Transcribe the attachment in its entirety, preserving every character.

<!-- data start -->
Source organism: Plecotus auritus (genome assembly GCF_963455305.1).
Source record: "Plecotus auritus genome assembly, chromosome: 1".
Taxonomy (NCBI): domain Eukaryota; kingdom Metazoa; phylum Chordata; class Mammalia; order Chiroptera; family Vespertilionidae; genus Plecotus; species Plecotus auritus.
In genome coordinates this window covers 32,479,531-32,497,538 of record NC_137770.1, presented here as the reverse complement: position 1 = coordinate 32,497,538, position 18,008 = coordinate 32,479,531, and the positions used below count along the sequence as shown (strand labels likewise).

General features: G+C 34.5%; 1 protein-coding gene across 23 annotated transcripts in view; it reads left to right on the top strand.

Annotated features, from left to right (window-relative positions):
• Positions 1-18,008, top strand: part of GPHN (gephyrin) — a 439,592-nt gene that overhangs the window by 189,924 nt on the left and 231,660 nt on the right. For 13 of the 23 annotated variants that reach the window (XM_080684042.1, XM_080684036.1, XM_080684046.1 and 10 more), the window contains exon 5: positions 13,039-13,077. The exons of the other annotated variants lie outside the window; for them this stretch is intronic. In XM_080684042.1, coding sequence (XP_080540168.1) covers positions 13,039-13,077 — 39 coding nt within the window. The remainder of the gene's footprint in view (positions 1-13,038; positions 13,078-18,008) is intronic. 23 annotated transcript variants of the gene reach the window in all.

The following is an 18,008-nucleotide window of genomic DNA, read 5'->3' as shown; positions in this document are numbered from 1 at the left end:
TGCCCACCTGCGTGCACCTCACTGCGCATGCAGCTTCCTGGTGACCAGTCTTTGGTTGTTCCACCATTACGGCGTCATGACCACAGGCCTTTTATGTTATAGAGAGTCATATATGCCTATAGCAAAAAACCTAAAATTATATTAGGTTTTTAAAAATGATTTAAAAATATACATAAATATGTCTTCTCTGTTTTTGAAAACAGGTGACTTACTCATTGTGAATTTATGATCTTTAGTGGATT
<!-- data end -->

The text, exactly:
Source organism: Plecotus auritus (genome assembly GCF_963455305.1).
Source record: "Plecotus auritus genome assembly, chromosome: 1".
Taxonomy (NCBI): domain Eukaryota; kingdom Metazoa; phylum Chordata; class Mammalia; order Chiroptera; family Vespertilionidae; genus Plecotus; species Plecotus auritus.
In genome coordinates this window covers 32,479,531-32,497,538 of record NC_137770.1, presented here as the reverse complement: position 1 = coordinate 32,497,538, position 18,008 = coordinate 32,479,531, and the positions used below count along the sequence as shown (strand labels likewise).

General features: G+C 34.5%; 1 protein-coding gene across 23 annotated transcripts in view; it reads left to right on the top strand.

Annotated features, from left to right (window-relative positions):
• Positions 1-18,008, top strand: part of GPHN (gephyrin) — a 439,592-nt gene that overhangs the window by 189,924 nt on the left and 231,660 nt on the right. For 13 of the 23 annotated variants that reach the window (XM_080684042.1, XM_080684036.1, XM_080684046.1 and 10 more), the window contains exon 5: positions 13,039-13,077. The exons of the other annotated variants lie outside the window; for them this stretch is intronic. In XM_080684042.1, coding sequence (XP_080540168.1) covers positions 13,039-13,077 — 39 coding nt within the window. The remainder of the gene's footprint in view (positions 1-13,038; positions 13,078-18,008) is intronic. 23 annotated transcript variants of the gene reach the window in all.

The following is an 18,008-nucleotide window of genomic DNA, read 5'->3' as shown; positions in this document are numbered from 1 at the left end:
TGCCCACCTGCGTGCACCTCACTGCGCATGCAGCTTCCTGGTGACCAGTCTTTGGTTGTTCCACCATTACGGCGTCATGACCACAGGCCTTTTATGTTATAGAGAGTCATATATGCCTATAGCAAAAAACCTAAAATTATATTAGGTTTTTAAAAATGATTTAAAAATATACATAAATATGTCTTCTCTGTTTTTGAAAACAGGTGACTTACTCATTGTGAATTTATGATCTTTAGTGGATT